Most cultures accompany their meals with a grain based product; bread, flatbreads and steamed buns are part of people's meals in many places of the world. Today we visit artisans and cooks to see how they prepare and make the food that feeds them and their families.
First we make a stop in France, as baker Vincent Talleu makes croissants, chocolate bread and other similar products using the same dough as the base:
In India, the flatbread known as roti, chapati or parottas accompanies most meals and the technique for making it can get quite showy. Here, we watch a woman cooking roti chapatis in her kitchen, flattening them with a rolling pin on a wooden board, cooking them on a tava or flat metal skillet and then finishing them off on an open flame where they puff up like ballons:
These next videos show variations on the showmanship of flatbread makers: from speed and agility in shaping, flattening and slapping chapatis to cook on the inside of a brick oven to a production line where parottas fly through the air before getting put on a stove:
Throughout Central America, the corn tortilla is the staple food of many; although you can purchase freshly made tortillas, some people still cook them following the traditional techniques. In Zacualtipán of Hidalgo, Mexico a century-old kitchen is the stage for corn and masa grinding on a stone metate, palming the tortilla into its round shape and then cooking them on a wood stove:
This woman flattens the tortillas using a piece of plastic bag on a table so that the tortilla can spin while it's being shaped:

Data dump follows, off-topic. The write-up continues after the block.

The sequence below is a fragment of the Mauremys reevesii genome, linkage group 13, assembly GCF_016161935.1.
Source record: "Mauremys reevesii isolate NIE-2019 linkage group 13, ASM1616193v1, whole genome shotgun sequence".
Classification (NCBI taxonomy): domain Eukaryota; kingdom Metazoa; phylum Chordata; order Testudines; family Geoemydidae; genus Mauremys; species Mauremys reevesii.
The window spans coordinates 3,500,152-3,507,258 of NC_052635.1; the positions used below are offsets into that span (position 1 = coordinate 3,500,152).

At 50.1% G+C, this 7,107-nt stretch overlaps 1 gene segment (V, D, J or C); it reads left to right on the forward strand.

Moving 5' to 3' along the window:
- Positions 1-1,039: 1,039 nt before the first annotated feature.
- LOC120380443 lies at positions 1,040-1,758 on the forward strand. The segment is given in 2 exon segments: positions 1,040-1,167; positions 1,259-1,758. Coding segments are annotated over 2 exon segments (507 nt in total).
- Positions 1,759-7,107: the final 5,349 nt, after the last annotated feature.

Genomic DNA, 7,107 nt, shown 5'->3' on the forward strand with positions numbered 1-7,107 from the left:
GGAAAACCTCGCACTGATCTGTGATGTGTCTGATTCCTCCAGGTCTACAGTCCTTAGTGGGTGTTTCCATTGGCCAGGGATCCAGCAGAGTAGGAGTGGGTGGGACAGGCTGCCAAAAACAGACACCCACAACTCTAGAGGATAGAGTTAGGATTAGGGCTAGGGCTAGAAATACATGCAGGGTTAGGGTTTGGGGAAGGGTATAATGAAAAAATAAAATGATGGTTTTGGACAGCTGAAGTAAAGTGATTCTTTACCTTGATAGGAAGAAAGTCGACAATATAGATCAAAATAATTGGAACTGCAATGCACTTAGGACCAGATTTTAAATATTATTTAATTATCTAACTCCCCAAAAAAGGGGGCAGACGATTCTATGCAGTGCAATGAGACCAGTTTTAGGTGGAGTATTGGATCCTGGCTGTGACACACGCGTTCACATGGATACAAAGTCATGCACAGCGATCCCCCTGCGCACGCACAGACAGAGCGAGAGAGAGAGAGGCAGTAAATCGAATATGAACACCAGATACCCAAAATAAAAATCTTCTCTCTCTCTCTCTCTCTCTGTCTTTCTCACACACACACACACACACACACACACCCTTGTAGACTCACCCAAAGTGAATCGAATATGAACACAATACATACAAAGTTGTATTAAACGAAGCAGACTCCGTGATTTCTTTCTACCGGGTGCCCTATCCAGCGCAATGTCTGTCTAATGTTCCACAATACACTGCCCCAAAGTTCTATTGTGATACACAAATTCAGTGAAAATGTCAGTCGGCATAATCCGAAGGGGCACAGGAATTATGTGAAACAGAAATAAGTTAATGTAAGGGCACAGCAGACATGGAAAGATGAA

In Turkey, the flatbread of choice is the yufka. This next video shows a man rolling the dough out into giant paper thin rounds:
In the Philippines a steamed rice cake called puto is traditional and can be either eaten on its own or with sweet and savory toppings. Here is a variety using coconut milk and rice flour:
And this one uses regular flour, the result is very similar to pancake batter, but steamed:
In Colombia and Venezuela, the corn masa is used to make arepas, which are thicker than tortillas and come in different varieties and sizes. This next video was uploaded by an itinerant arepa vendor in Cali, Colombia who posts the locations where they can be found throughout the day to sell their cheese arepa, eaten on the street with butter and sometimes condensed milk:
Food blogger Chef John of Foodwishes.com tried his hand at making Venezuelan arepas which he stuffed with pulled pork making his version of what is known in Venezuela as a “hairy” arepa:
This article makes me hungry!